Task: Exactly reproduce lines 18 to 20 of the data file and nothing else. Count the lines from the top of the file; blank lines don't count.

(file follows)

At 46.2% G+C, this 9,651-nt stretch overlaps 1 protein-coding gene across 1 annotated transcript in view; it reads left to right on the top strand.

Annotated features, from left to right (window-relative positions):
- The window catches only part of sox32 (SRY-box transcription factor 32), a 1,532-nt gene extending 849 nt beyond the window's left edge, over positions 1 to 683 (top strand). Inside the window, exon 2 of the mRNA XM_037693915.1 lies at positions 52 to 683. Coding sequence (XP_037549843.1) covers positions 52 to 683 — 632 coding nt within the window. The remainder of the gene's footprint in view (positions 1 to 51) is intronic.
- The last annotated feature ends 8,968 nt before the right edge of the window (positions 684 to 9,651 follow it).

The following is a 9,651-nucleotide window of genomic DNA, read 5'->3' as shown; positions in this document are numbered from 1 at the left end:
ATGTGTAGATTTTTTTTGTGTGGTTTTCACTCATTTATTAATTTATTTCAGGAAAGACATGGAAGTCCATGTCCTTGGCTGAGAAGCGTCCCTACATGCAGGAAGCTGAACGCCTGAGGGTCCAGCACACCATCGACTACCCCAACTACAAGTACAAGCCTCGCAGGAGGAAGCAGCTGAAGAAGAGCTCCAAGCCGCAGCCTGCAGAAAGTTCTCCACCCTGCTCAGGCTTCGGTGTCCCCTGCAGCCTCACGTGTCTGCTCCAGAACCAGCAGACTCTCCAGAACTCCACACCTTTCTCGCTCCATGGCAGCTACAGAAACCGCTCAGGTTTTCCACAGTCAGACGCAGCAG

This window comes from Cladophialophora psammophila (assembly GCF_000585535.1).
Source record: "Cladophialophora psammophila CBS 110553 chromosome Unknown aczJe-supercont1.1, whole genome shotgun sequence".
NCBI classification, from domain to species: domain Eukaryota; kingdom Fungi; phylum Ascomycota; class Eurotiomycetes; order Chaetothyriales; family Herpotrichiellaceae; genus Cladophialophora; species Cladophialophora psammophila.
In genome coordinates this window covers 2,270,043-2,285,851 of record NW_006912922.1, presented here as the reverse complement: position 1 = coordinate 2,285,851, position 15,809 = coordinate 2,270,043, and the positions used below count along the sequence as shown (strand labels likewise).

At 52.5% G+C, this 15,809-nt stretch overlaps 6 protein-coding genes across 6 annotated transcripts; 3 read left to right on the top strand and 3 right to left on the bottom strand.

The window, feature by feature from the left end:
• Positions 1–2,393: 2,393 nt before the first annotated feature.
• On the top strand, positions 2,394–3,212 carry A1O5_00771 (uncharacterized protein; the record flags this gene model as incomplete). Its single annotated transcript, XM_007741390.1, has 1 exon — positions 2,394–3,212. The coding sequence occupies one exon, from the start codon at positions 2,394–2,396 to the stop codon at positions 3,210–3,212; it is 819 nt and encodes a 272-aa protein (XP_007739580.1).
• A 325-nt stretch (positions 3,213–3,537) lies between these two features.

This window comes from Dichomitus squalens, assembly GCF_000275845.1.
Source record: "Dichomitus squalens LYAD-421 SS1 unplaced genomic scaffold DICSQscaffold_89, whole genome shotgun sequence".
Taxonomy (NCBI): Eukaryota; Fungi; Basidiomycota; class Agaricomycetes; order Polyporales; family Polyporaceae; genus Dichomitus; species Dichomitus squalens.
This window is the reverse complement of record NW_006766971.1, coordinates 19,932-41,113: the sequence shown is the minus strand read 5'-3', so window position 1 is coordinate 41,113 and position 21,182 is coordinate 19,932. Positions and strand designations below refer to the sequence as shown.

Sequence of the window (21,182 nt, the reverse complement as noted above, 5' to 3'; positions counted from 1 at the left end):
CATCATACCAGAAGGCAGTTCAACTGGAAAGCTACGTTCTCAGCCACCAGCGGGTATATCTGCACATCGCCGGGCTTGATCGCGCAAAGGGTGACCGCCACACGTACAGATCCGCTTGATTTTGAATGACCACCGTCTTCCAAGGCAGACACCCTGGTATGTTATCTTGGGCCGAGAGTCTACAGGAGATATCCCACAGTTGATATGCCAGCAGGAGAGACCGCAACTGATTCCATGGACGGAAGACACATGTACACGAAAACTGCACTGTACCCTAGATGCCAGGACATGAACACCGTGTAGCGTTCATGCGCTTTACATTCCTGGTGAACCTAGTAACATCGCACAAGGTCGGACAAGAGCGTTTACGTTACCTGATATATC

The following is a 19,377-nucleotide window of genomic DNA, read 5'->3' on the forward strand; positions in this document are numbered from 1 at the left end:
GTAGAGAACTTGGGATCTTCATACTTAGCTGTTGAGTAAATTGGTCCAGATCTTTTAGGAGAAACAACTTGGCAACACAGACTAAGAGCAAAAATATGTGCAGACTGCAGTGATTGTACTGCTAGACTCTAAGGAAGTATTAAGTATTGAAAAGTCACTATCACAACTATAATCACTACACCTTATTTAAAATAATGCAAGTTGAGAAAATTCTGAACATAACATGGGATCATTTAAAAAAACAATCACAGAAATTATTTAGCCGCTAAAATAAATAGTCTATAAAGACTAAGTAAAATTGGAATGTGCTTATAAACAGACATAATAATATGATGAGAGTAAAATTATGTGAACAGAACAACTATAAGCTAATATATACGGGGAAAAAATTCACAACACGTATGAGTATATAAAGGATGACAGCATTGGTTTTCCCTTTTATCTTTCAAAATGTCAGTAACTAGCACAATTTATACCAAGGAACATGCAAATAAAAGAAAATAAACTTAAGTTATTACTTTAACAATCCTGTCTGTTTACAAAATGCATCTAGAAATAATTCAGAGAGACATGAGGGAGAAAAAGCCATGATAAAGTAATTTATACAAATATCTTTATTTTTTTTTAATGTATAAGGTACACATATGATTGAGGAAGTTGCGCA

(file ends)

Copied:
Taxonomy (NCBI): Eukaryota; Fungi; Basidiomycota; class Agaricomycetes; order Polyporales; family Polyporaceae; genus Dichomitus; species Dichomitus squalens.
This window is the reverse complement of record NW_006766971.1, coordinates 19,932-41,113: the sequence shown is the minus strand read 5'-3', so window position 1 is coordinate 41,113 and position 21,182 is coordinate 19,932. Positions and strand designations below refer to the sequence as shown.

Sequence of the window (21,182 nt, the reverse complement as noted above, 5' to 3'; positions counted from 1 at the left end):